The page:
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Freedom Industries

This photo highlights the tank that in early 2014 spilled the chemical crude MCHM into the river near the intake for West Virginia American Water’s plant in Charleston.

The former site of the company that spilled chemicals into the Elk River in 2014, contaminating the water for about 300,000 West Virginians, is going up for auction.

On Dec. 13 at noon, anyone interested in purchasing the former Freedom Industries site can place a bid. A website listing describes the property for sale as a building, plus a “commercial property on 4.9 +/- acres on the Elk River.”

A certain bid amount must be met the day of the auction, said Travis Williamson, a spokesman for Joe R. Pyle Complete Auction and Realty Service, the company handling the auction. He wouldn’t say what the minimum amount is.

If no one bids or the bid doesn’t meet the minimum amount, the property will go either to a nonprofit group or the West Virginia Department of Environmental Protection, Williamson said. Net proceeds of the sale of the property will go to the people or businesses who filed a claim worth more than $3,000 in the class-action lawsuit that stemmed from the 2014 water crisis.

The class-action lawsuit, which doesn’t directly involve Freedom Industries, said West Virginia American Water didn’t react properly to a spill of Crude MCHM from a Freedom storage tank into the Elk River, just upriver from the water company’s main intake in Charleston. The lawsuit also says Eastman Chemical, which manufactured Crude MCHM, didn’t do enough to warn Freedom Industries of the chemical’s danger.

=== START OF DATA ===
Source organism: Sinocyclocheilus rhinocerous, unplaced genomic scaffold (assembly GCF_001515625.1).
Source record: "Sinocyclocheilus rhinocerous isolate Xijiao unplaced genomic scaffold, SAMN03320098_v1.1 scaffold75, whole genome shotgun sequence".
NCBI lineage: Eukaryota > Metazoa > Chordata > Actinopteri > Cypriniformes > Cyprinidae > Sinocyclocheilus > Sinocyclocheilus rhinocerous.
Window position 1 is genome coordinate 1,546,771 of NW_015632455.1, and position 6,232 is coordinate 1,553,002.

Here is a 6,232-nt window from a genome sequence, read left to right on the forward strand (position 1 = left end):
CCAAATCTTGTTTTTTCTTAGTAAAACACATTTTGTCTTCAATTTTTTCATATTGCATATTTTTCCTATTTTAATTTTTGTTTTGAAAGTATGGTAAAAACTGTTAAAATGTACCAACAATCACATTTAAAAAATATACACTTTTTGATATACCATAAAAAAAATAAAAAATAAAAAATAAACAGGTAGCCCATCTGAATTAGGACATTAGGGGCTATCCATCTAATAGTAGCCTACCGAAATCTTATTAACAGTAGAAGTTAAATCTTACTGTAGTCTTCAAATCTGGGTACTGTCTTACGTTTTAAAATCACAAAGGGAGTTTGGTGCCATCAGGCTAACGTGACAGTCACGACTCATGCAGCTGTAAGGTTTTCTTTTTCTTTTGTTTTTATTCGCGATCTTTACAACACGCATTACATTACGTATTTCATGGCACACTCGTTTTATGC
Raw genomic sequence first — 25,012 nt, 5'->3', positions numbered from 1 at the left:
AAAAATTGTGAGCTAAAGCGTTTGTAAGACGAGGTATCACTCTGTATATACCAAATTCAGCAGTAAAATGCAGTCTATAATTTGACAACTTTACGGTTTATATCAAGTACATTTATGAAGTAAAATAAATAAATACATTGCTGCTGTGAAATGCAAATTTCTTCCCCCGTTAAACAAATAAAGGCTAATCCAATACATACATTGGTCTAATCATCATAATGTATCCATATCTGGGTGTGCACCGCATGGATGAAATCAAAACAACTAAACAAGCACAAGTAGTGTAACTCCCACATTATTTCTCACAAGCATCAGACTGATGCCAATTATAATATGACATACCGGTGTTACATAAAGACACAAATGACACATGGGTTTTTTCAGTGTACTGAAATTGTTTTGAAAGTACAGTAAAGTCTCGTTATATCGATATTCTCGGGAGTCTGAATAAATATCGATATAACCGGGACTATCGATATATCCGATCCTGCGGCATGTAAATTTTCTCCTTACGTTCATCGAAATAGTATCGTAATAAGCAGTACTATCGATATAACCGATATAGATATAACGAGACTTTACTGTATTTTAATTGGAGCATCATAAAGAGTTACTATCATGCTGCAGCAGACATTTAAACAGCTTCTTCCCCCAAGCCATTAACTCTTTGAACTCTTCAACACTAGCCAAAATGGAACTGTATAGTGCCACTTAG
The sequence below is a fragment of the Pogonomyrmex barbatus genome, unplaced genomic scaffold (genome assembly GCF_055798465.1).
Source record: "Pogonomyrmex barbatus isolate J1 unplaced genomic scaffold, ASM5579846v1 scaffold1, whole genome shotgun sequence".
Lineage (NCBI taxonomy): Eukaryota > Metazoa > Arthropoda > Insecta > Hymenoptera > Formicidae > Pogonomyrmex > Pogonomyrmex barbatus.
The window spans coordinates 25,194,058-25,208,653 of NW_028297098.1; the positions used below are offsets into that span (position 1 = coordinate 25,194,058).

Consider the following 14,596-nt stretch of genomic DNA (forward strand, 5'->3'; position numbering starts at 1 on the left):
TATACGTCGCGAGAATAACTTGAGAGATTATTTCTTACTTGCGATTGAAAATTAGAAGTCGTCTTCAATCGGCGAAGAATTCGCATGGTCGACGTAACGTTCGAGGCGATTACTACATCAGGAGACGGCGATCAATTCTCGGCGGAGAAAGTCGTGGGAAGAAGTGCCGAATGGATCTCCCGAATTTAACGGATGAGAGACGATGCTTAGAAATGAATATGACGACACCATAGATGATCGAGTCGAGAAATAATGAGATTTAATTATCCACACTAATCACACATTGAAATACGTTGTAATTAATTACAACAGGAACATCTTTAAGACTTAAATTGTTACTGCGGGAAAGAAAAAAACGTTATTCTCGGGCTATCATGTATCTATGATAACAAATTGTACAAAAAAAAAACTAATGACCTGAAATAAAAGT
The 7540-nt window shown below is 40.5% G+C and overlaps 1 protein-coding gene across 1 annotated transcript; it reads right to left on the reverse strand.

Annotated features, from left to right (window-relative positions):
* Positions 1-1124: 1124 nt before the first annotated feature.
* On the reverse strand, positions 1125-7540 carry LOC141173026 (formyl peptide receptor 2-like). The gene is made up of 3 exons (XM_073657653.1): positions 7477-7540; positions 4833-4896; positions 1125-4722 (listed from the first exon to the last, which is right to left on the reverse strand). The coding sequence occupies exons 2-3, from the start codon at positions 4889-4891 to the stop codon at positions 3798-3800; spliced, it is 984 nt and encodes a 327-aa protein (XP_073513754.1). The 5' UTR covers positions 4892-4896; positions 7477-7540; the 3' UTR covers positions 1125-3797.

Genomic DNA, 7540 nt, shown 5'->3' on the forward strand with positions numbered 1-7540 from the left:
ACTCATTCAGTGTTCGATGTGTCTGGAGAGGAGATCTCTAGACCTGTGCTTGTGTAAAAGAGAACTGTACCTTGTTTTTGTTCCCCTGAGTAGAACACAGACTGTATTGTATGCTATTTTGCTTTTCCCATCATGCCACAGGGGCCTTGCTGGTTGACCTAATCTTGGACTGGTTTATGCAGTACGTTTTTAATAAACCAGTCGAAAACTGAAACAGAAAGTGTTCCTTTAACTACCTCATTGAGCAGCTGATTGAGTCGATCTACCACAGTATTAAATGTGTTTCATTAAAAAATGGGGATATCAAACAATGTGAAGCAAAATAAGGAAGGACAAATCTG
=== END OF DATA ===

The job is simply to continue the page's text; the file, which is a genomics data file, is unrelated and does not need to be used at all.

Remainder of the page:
Both companies blamed Freedom Industries, which admitted to criminal violations following the spill.

The spill, which happened on Jan. 9, 2014, happened just upriver from West Virginia-American Water’s main intake in Charleston, left about 300,000 West Virginians in nine counties unable to use their water for days.

The Freedom property is clear of all liens and interests, except for a land use covenant, U.S. District Judge Frank Volk wrote in an order Sept. 21 that allowed the property’s sale. The covenant, issued March 1, restricts a number of things from happening on the property, like drilling or using the property for anything that’s residential.

The covenant also bars any future owner from extracting groundwater for anything except groundwater monitoring; from constructing buildings without systems that would prevent exposure to vapors in soil and groundwater; and from constructing buildings in an “excavated slope area” without geotechnical evaluation of the impacts to the slope’s stability.

The covenant also requires the new owner to conduct an inspection of the property at least once a year and submit signed copies of the inspection to the DEP.

Freedom Industries Inc. entered into a voluntary remediation agreement with the DEP in March 2015, which helped speed up the process of cleaning up the site. The site’s final report came out in December 2017, when the state said the remediation standards had been met.

The DEP issued a certificate of completion for the site on March 20 of this year.

Williamson said he didn’t know who would ultimately bid on the property.

“It can really be anyone, we don’t qualify who it is,” Williamson said. “It’s an opportunity for someone trying to revitalize that part of Charleston through community venture. Who that might be, we’re not sure.”

Registration for the auction begins at 11 a.m. on Dec. 13 at 1015 Barlow Drive in Charleston. The auction starts at noon.

Reach Kate Mishkin at, 304-348-4843 or follow

@katemishkin on Twitter.

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